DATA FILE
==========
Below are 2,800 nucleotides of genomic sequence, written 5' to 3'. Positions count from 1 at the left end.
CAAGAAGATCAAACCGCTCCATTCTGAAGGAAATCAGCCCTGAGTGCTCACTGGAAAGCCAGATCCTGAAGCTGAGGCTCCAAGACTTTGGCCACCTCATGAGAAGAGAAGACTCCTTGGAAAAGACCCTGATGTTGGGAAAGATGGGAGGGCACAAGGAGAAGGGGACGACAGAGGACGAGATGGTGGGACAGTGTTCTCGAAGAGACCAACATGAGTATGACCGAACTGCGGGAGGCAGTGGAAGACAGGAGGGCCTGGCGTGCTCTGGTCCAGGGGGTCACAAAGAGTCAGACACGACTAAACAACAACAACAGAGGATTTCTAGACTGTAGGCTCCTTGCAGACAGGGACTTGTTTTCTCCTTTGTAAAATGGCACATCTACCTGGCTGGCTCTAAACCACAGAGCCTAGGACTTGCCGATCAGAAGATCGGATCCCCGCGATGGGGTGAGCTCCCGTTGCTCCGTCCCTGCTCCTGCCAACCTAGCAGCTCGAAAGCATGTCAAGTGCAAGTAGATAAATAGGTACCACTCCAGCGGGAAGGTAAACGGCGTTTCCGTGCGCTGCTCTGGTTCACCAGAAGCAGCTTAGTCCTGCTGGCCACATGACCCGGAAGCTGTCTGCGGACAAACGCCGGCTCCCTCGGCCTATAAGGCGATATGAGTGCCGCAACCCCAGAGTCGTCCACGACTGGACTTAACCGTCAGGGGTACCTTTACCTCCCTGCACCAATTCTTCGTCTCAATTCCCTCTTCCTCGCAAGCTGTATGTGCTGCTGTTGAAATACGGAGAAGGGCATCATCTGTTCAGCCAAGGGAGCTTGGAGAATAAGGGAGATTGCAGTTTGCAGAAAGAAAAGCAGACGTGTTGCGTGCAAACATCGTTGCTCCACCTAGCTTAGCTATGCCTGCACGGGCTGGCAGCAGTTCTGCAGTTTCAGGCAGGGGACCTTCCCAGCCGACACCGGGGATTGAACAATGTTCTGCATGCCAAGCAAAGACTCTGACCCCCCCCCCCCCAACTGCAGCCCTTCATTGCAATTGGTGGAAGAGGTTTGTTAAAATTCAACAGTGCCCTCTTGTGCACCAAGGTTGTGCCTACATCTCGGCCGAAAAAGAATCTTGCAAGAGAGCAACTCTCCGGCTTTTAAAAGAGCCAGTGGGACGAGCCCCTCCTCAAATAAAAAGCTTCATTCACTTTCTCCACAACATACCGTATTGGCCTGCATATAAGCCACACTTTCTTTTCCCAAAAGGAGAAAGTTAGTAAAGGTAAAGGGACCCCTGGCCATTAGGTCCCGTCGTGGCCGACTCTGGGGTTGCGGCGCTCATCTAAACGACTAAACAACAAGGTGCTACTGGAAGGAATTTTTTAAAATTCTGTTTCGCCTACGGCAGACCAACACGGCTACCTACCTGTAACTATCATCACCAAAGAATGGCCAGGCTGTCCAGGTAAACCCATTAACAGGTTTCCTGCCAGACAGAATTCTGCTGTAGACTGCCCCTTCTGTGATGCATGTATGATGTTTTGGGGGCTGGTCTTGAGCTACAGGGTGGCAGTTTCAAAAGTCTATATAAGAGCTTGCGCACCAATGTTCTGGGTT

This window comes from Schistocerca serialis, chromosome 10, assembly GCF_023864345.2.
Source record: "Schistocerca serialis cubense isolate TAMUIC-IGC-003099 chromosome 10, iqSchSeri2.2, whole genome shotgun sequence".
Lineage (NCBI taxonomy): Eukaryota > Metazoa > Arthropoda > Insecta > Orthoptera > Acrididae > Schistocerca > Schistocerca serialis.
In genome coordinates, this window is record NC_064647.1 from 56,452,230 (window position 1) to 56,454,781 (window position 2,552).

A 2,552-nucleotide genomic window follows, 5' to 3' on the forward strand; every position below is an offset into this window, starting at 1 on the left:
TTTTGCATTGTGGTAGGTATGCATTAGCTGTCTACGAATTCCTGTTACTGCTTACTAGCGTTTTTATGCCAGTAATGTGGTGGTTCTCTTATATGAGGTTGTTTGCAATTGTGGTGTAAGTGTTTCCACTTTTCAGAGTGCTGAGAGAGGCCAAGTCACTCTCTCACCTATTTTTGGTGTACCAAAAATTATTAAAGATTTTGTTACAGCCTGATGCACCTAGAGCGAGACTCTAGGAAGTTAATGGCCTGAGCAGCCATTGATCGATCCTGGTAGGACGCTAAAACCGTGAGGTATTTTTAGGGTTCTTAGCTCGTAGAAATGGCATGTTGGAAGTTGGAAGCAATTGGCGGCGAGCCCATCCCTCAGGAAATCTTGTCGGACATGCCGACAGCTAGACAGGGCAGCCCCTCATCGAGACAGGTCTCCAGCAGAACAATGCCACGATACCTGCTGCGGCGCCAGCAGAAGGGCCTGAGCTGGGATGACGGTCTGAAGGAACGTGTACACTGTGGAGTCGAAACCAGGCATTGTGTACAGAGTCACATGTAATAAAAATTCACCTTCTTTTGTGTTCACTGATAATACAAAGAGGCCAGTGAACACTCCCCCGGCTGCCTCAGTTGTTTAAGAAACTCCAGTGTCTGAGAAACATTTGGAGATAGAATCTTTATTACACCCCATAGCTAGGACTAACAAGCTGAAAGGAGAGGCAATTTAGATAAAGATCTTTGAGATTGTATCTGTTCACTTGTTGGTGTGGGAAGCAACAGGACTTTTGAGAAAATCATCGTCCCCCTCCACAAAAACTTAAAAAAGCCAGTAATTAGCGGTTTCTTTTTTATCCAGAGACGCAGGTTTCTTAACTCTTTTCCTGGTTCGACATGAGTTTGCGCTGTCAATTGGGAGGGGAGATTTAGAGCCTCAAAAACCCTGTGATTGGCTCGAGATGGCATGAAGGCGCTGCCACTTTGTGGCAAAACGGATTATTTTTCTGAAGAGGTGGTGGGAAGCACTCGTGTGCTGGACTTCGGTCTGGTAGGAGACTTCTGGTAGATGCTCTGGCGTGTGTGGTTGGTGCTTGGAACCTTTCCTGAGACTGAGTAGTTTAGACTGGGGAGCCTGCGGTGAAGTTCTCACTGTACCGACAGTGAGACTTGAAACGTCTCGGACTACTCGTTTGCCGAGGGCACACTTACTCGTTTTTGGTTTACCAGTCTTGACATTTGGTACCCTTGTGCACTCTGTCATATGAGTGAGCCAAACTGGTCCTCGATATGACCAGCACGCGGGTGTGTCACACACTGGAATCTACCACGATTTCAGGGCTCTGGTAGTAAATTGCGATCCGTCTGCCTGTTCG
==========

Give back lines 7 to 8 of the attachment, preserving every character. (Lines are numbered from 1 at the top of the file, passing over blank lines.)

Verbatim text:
A 2,552-nucleotide genomic window follows, 5' to 3' on the forward strand; every position below is an offset into this window, starting at 1 on the left:
TTTTGCATTGTGGTAGGTATGCATTAGCTGTCTACGAATTCCTGTTACTGCTTACTAGCGTTTTTATGCCAGTAATGTGGTGGTTCTCTTATATGAGGTTGTTTGCAATTGTGGTGTAAGTGTTTCCACTTTTCAGAGTGCTGAGAGAGGCCAAGTCACTCTCTCACCTATTTTTGGTGTACCAAAAATTATTAAAGATTTTGTTACAGCCTGATGCACCTAGAGCGAGACTCTAGGAAGTTAATGGCCTGAGCAGCCATTGATCGATCCTGGTAGGACGCTAAAACCGTGAGGTATTTTTAGGGTTCTTAGCTCGTAGAAATGGCATGTTGGAAGTTGGAAGCAATTGGCGGCGAGCCCATCCCTCAGGAAATCTTGTCGGACATGCCGACAGCTAGACAGGGCAGCCCCTCATCGAGACAGGTCTCCAGCAGAACAATGCCACGATACCTGCTGCGGCGCCAGCAGAAGGGCCTGAGCTGGGATGACGGTCTGAAGGAACGTGTACACTGTGGAGTCGAAACCAGGCATTGTGTACAGAGTCACATGTAATAAAAATTCACCTTCTTTTGTGTTCACTGATAATACAAAGAGGCCAGTGAACACTCCCCCGGCTGCCTCAGTTGTTTAAGAAACTCCAGTGTCTGAGAAACATTTGGAGATAGAATCTTTATTACACCCCATAGCTAGGACTAACAAGCTGAAAGGAGAGGCAATTTAGATAAAGATCTTTGAGATTGTATCTGTTCACTTGTTGGTGTGGGAAGCAACAGGACTTTTGAGAAAATCATCGTCCCCCTCCACAAAAACTTAAAAAAGCCAGTAATTAGCGGTTTCTTTTTTATCCAGAGACGCAGGTTTCTTAACTCTTTTCCTGGTTCGACATGAGTTTGCGCTGTCAATTGGGAGGGGAGATTTAGAGCCTCAAAAACCCTGTGATTGGCTCGAGATGGCATGAAGGCGCTGCCACTTTGTGGCAAAACGGATTATTTTTCTGAAGAGGTGGTGGGAAGCACTCGTGTGCTGGACTTCGGTCTGGTAGGAGACTTCTGGTAGATGCTCTGGCGTGTGTGGTTGGTGCTTGGAACCTTTCCTGAGACTGAGTAGTTTAGACTGGGGAGCCTGCGGTGAAGTTCTCACTGTACCGACAGTGAGACTTGAAACGTCTCGGACTACTCGTTTGCCGAGGGCACACTTACTCGTTTTTGGTTTACCAGTCTTGACATTTGGTACCCTTGTGCACTCTGTCATATGAGTGAGCCAAACTGGTCCTCGATATGACCAGCACGCGGGTGTGTCACACACTGGAATCTACCACGATTTCAGGGCTCTGGTAGTAAATTGCGATCCGTCTGCCTGTTCG